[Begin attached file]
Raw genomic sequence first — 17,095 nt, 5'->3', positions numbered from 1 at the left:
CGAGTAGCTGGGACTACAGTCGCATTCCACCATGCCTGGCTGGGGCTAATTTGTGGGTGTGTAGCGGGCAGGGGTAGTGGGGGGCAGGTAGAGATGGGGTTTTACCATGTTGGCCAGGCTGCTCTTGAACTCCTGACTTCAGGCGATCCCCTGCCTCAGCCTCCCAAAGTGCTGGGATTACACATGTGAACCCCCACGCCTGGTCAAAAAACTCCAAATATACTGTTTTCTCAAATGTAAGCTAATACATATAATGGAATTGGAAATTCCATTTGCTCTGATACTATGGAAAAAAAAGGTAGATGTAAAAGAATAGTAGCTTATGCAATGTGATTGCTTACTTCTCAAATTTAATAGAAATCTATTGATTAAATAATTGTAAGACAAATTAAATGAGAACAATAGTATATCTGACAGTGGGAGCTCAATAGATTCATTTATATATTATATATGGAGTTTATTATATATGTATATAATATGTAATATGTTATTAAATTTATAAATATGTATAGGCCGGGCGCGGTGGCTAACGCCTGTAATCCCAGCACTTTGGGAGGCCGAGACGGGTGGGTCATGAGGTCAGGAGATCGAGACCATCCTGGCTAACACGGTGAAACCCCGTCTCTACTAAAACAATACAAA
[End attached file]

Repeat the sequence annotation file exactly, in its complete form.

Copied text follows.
Raw genomic sequence first — 17,095 nt, 5'->3', positions numbered from 1 at the left:
CGAGTAGCTGGGACTACAGTCGCATTCCACCATGCCTGGCTGGGGCTAATTTGTGGGTGTGTAGCGGGCAGGGGTAGTGGGGGGCAGGTAGAGATGGGGTTTTACCATGTTGGCCAGGCTGCTCTTGAACTCCTGACTTCAGGCGATCCCCTGCCTCAGCCTCCCAAAGTGCTGGGATTACACATGTGAACCCCCACGCCTGGTCAAAAAACTCCAAATATACTGTTTTCTCAAATGTAAGCTAATACATATAATGGAATTGGAAATTCCATTTGCTCTGATACTATGGAAAAAAAAGGTAGATGTAAAAGAATAGTAGCTTATGCAATGTGATTGCTTACTTCTCAAATTTAATAGAAATCTATTGATTAAATAATTGTAAGACAAATTAAATGAGAACAATAGTATATCTGACAGTGGGAGCTCAATAGATTCATTTATATATTATATATGGAGTTTATTATATATGTATATAATATGTAATATGTTATTAAATTTATAAATATGTATAGGCCGGGCGCGGTGGCTAACGCCTGTAATCCCAGCACTTTGGGAGGCCGAGACGGGTGGGTCATGAGGTCAGGAGATCGAGACCATCCTGGCTAACACGGTGAAACCCCGTCTCTACTAAAACAATACAAA